15 JANUARY 2009
|AGAIN, WHERE ARE THE TSUNAMI BILLIONS?
At the third anniversary of the Asia Tsunami, we ask once more: where have the billions gone?! Who is accounting for
them? Special Envoys and influential groups had raised funds from all over the world. But until this day, three years later,
no official investigative body seems to be interested in finding out. Certainly not the special Internal Oversight
office, nor the ad-hoc procurement working group. It is not clear whether the Office for Coordination of Humanitarian
Affairs and Relief, which would certainly benefit from finding out is trying to find out.
When Asian shores were hit by an unprecedented sea hurricane, there was an unprecedented world response to help.
With about 1/4 million people dead and 1.8 million displaced in four countries, an outpouring of generous support from
the four corners of the world proved the depth of human warmth and solidarity. The challenge became not how to
raise funds, but how best to use them in confronting daunting miseries.
A general impression grew amongst observers that -- to put it gently -- the money was not being well spent. Despite
his pontification on platitudes, the Co-ordinator of Humanitarian Affairs at the time, Jan Egeland, was more active in
photo opportunities and less adept at managing a crisis. When on the first anniversary, the prestigious Financial
Times carried a hard-hitting two-page report on glaring deficiencies, the erratic relief co-ordinator suddenly
turned into a frustrated news editor, proclaiming that there was a bigger story that should be pursued elsewhere. He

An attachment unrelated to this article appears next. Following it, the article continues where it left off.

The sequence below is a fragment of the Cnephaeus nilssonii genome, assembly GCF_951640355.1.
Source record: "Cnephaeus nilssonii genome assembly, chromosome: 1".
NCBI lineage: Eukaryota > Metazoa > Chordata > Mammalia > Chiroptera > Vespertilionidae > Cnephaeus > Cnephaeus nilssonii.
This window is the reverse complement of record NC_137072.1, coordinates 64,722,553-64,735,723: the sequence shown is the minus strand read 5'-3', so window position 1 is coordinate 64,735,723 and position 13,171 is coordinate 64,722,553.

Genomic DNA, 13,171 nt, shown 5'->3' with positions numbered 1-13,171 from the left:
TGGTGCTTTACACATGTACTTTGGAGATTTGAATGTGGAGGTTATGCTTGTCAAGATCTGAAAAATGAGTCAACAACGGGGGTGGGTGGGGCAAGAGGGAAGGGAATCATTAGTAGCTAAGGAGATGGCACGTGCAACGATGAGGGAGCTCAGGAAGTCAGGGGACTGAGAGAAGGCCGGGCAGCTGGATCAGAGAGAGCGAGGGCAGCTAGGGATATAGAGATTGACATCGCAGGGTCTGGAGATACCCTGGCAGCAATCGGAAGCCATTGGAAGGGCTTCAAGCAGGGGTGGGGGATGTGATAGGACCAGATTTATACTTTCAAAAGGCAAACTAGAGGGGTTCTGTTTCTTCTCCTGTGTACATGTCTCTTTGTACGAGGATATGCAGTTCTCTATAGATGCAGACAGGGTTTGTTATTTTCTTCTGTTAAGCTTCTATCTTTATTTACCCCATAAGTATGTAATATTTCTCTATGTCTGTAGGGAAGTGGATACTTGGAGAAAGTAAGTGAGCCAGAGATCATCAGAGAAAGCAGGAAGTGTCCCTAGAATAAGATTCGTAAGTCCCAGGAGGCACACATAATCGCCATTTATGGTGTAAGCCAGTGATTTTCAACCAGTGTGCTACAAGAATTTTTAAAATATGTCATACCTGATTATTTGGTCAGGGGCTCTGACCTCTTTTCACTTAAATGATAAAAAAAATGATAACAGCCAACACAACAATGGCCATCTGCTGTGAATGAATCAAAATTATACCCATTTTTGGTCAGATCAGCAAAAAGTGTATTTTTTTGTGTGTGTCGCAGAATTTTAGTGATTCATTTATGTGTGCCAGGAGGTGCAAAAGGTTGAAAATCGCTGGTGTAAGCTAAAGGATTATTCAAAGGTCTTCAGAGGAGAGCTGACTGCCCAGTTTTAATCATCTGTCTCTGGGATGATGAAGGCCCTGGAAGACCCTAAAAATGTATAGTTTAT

opted -- temporarily of course -- for Africa. But that did not dispel increasing reports of confusion amongst relief
groups, a total absence of a U.N. leadership role, duplication of expenditure, exaggerated salaries for "advisors," dumping
the wrong people in emergency spots, and imposing unwanted "requested and unneeded activities on helpless devastated
people." More to the point, there was no transparent accountability as to where the money went. For example, of
$1.1 billion allocated in one area, $635 million came under the general title "Food" or "Shelter and Non-Food Items." A
two-month investigation by the FT could not determine "how that money has been actually spent."
In January 2008, the second anniversary, it was only fair to wonder where the money went, who holds how much and
where. We were told, as usual, that a new mechanism was put in place; that there will be very strict oversight over available
funds and that there will be zero tolerance with ethics violations. But where are the allocated funds?
No doubt regular dedicated staff working on humanitarian relief are doing their best. They are indeed overstretched,
trying to cope with so many cases at the same time in the Middle East to Asia and Africa and Latin America.
The new Under-Secretary General, Ambassador Holmes, makes excellent
presentations to the Security Council and even better ones to the press - when given the chance. His heart remains
in Political Affairs, the post he had initially sought when leaving the U.K. Paris embassy. But he is striving for his
best, and he should have an idea where
the money flowed, or flew. If not, he could certainly ask. To help in this endeavour, we would suggest, for example, that
someone double-check with the government in Jakarta about the billion dollars still pending an explanation -- unless, of course,
members of the Security Council gain a tacit immunity. Such a tacit immunity would prove counter-productive, as the
eventual explosion of Food-For-Oil indicated.
Three years after the Tsunami, a new set of players took over at U.N. Headquarters. A new Secretary General, new head of Relief
Coordination, a new approach to pending issues. The purpose of raising the question again is to avoid bigger questions
later when answers would prove less convincing and more embarrassing.